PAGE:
The trans-anally inserted Secca system uses a proprietary application of RF energy that runs on the dual-purpose RF1 generator. Similar to the Stretta system, Secca is low-power (8 Watts) and low temperature (65°C to 85°C) treatment of bowel incontinence in a series of up to 20, one-minute cycles. Through the delivery of RF energy, Secca therapy remodels the muscle of the internal anal sphincter (IAS). The FDA originally cleared Secca for use in 2002 and issued an updated clearance on the RF1 generator in 2011. Secca has been proven safe and effective in numerous studies and is typically performed on an outpatient basis with conscious sedation.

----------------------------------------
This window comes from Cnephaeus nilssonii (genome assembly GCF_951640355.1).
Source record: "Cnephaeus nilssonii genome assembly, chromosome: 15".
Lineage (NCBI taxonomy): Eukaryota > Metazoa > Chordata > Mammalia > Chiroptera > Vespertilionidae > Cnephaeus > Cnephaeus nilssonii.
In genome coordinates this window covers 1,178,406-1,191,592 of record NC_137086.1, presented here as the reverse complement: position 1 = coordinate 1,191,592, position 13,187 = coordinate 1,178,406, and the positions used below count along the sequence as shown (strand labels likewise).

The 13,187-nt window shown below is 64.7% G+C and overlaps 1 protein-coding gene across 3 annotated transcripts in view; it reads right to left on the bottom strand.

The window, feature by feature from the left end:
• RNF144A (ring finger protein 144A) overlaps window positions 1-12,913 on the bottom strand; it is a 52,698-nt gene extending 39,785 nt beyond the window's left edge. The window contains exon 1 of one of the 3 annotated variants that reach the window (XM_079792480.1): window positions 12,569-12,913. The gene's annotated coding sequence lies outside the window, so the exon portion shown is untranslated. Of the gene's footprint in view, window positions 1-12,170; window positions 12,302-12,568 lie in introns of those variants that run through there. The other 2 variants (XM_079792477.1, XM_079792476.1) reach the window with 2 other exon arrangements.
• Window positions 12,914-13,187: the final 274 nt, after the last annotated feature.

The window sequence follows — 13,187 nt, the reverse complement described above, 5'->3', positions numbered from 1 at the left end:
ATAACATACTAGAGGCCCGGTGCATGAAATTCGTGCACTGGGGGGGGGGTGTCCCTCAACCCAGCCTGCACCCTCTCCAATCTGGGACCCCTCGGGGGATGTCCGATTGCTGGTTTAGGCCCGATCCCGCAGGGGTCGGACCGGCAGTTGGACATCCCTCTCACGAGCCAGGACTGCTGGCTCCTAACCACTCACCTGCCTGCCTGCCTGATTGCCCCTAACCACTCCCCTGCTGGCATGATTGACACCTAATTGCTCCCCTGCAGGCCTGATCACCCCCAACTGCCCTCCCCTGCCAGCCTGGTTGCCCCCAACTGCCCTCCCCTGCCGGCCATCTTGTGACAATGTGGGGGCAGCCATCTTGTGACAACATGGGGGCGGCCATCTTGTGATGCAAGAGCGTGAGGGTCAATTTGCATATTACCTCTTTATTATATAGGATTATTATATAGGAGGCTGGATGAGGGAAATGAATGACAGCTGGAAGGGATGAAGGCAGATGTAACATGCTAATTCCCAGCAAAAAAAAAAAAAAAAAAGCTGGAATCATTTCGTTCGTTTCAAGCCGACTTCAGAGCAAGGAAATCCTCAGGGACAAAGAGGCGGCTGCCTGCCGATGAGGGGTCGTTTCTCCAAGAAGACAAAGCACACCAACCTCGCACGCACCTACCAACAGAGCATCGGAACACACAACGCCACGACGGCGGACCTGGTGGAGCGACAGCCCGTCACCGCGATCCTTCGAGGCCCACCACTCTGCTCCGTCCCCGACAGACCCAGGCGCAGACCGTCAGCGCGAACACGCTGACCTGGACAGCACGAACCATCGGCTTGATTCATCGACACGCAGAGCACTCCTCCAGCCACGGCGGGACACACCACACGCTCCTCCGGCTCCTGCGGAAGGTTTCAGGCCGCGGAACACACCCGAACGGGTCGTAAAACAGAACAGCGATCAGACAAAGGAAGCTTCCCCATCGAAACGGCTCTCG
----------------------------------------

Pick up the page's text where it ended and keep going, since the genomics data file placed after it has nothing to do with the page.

"When patient selection is appropriate, this treatment has demonstrated clinically significant improvements in symptoms, as demonstrated by statistically significant reductions in the Wexner incontinence and quality of life scores...According to these observations, a major advantage of SECCA compared with other treatments, such as bulking injections, sacral nerve stimulation (SNS) and surgery, is the relatively low morbidity."
Frascio et al, Colorectal Disease, February 2014